Illegal immigrants are getting free lawyers, and you are paying for it

Illegal immigrants are getting free lawyers, and you are paying for it
A partial display of mugshots of illegal aliens who were arrested on allegations of child sex crimes in North Carolina between October 2018 and June 2019 (Image via The Epoch Times)

The Immigration Reform Law Institute describes how a large number of state and local governments are using tax dollars to given illegal aliens free legal assistance, generally in cases where they are facing deportation due to a criminal record. The result of illegal aliens having a lawyer is that deportation proceedings are more lengthy, complicated, and expensive than they otherwise would be. That results in in all Americans paying more in taxes to litigate immigration cases and enforce the immigration laws.

From coast to coast, numerous city and county governments are enacting taxpayer-funded programs that provide free legal representation to illegal aliens fighting deportation orders, an investigation by the Immigration Reform Law Institute (IRLI) has revealed.

In one glaring example discovered by IRLI, city officials in Philadelphia admitted that they administered no oversight over its deportation defense program, despite funding it with hundreds of thousands of taxpayer dollars.

A deportation defense program is any initiative that provides representation and/or other legal services to a non-citizen facing deportation proceedings, typically at reduced or no cost to the defendant. Under U.S. law, illegal aliens and other non-citizens facing deportation orders do not have a right to legal representation because immigration law is a civil matter, not a criminal one.

A progressive non-profit organization based in New York City, the Vera Institute of Justice, has served as the main catalyst for the proliferation of these deportation defense programs. The group claims that, out of the more than 50 publicly funded local and state deportation defense programs across the US, its SAFE Initiative (Safety & Fairness for Everyone) is formal partners with 22 of these communities.

“These programs are an insult to every law-abiding American citizen and legal resident,” said Dale L. Wilcox, executive director and general counsel of IRLI. “Our laws clearly state that non-citizens charged with civil offenses do not have a right to legal representation. Yet we have radical anti-borders groups starting these programs and sticking unknowing citizens with the bill. It’s outrageous.”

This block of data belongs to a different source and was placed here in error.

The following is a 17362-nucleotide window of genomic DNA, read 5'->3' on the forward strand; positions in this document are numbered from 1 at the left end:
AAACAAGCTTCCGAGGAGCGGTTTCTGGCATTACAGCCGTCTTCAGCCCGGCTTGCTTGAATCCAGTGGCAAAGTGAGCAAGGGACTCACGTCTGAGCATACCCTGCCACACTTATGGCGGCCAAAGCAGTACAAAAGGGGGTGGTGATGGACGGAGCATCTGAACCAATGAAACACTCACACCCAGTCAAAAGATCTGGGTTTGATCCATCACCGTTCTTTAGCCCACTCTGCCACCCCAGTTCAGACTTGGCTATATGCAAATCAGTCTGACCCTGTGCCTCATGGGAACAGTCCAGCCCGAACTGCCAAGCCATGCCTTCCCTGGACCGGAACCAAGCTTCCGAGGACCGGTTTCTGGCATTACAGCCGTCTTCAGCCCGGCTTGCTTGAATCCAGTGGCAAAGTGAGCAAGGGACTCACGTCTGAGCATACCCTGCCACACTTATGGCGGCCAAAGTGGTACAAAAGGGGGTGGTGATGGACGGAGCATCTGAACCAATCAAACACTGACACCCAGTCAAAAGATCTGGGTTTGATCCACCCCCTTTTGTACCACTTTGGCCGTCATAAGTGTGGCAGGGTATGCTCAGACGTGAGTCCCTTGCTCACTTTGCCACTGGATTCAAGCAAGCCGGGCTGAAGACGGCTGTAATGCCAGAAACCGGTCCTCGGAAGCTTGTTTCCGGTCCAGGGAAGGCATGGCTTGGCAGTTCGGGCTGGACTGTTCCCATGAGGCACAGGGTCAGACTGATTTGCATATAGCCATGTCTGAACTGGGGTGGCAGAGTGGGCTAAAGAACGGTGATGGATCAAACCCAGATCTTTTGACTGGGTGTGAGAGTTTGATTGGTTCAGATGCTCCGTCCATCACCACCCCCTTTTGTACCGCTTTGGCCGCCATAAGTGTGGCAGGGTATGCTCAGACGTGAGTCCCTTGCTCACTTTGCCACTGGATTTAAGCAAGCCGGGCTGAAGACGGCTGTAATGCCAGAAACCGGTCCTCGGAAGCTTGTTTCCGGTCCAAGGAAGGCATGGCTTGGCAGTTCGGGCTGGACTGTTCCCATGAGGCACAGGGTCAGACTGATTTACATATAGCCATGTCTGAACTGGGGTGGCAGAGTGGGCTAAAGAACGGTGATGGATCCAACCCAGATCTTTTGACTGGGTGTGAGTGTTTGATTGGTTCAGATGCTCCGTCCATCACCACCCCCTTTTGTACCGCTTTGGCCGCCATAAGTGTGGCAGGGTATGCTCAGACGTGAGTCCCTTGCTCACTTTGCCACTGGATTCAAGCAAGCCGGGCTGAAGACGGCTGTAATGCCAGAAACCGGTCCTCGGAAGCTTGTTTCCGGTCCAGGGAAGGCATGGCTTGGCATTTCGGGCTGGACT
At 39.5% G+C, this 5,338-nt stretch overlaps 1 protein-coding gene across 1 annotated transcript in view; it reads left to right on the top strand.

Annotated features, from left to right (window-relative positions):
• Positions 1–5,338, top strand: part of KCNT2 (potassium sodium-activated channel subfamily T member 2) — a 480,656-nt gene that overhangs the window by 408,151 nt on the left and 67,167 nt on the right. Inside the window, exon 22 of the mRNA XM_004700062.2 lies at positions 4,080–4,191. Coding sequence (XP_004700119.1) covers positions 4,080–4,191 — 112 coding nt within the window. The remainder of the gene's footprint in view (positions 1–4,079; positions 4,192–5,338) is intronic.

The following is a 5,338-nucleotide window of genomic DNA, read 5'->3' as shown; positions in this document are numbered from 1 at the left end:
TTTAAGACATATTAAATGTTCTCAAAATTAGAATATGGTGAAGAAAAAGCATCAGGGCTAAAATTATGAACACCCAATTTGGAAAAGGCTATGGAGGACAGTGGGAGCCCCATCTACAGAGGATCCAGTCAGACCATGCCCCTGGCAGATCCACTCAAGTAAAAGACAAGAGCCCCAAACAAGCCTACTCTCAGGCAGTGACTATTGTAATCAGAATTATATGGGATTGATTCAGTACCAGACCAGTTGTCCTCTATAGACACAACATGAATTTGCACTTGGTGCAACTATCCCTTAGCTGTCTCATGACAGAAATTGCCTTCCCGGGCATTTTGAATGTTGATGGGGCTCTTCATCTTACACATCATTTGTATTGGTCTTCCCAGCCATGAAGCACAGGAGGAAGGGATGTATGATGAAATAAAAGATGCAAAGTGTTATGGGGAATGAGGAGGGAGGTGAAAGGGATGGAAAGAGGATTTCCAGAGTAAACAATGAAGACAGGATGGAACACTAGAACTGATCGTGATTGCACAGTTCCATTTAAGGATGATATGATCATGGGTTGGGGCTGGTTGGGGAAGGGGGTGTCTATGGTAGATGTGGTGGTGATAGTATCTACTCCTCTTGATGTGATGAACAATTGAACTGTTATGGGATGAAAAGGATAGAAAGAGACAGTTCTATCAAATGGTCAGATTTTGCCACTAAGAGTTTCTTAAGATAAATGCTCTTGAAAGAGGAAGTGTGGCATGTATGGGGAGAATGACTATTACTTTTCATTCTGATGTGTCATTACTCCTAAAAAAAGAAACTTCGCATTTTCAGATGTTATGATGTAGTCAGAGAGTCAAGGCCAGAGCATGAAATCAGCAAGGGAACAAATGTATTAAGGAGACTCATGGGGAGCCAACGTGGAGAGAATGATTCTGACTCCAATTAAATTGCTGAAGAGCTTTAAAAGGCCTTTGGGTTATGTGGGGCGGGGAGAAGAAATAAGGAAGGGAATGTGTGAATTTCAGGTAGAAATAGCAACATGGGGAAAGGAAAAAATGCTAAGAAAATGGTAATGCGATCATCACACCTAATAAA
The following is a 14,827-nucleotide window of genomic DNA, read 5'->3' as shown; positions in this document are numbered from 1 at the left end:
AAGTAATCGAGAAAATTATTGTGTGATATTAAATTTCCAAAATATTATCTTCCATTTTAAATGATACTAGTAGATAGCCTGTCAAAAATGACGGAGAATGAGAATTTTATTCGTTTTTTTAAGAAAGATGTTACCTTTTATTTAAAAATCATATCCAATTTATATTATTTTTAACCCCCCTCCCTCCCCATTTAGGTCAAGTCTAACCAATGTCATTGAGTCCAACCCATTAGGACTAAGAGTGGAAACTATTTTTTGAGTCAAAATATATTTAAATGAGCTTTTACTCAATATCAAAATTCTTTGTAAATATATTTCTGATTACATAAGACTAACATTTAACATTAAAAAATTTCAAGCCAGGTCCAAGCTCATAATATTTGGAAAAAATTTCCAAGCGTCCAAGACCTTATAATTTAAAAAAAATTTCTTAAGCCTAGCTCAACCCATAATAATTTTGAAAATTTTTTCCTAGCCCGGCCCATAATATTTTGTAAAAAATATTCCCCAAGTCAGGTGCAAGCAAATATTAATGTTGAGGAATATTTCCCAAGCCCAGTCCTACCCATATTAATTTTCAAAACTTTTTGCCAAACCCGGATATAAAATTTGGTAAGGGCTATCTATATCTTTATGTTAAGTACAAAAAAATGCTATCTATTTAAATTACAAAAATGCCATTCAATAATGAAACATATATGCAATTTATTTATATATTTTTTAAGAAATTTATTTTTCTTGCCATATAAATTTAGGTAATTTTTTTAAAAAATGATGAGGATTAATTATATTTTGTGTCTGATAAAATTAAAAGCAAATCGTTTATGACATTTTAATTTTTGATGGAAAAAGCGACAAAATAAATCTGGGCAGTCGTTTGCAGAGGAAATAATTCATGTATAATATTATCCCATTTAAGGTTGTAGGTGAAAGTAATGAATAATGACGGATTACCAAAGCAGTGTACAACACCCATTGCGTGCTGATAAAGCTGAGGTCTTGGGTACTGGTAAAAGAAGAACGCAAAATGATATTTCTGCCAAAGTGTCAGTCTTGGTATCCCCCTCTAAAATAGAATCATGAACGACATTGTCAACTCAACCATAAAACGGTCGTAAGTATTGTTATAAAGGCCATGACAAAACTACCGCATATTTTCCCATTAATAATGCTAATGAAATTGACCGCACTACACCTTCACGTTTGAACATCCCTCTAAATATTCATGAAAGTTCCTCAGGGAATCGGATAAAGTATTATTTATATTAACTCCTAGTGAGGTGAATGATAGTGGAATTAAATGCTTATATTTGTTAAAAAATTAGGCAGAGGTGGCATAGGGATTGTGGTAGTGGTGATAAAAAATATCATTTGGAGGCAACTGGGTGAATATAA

Vera typically provides one-time grants to localities initiating these programs, which fund legal services, with the aim of making these programs permanent.  The first such program began in New York City in 2013, dubbed the New York Immigrant Family Unity Project, with similar programs spreading since then. The growth of these deportation defense funds have not slowed down but proliferated. In the past year alone, new programs have been created while others have seen their temporary status made permanent and enjoyed increased funding. Vera says its goal is universal representation for individuals in immigration court – meaning any illegal alien in the country contesting a deportation order would be provided an attorney at no cost to them.

Philadelphia Mayor Jim Kenney announced the creation of the Pennsylvania Immigrant Family Unity Project (PAIFUP) in 2019, a collaboration between Vera and the city as a way to combat the alleged “hate” emanating from the Trump administration. PAIFUP was launched in 2019 with $100,000 from city taxpayers and another $200,000 from Vera and the Samuel S. Fels Fund, bringing a grand total of $300,000. The program was put in jeopardy in 2020 amid the COVID-19 pandemic, a time when nationwide lockdowns shuttered innumerable businesses, resulting in mass layoffs and leaving government budgets obliterated.

The Philadelphia government, faced with steep budget cuts, was poised to nix the program. However, the city’s leaders somehow not only found a way to maintain the program amid a financial crisis, but doubled taxpayer commitment to $200,000 for next fiscal year. According to the PAIFUP’s website, there are “no eligibility criteria other than income and a lack of private counsel,” adding that they do not “exclude individuals based on prior criminal convictions, residency, or any other reason.”

More examples of illegal aliens getting free legal help are at this link:

The SAFE initiative shows the location of such programs, which are funded by the states of California, New York, Oregon, Washington State, Nevada, Colorado, Illinois, and New Jersey, and cities such as Philadelphia, Dallas, Austin, Indianapolis, Pittsburgh, Atlanta, Baltimore, Boston, Columbus, Cincinnati, and Washington, DC, and counties such as Fairfax County (Virginia’s most populous county) and Harris County (Texas’s most populous county, which contains Houston).

LU Staff

LU Staff

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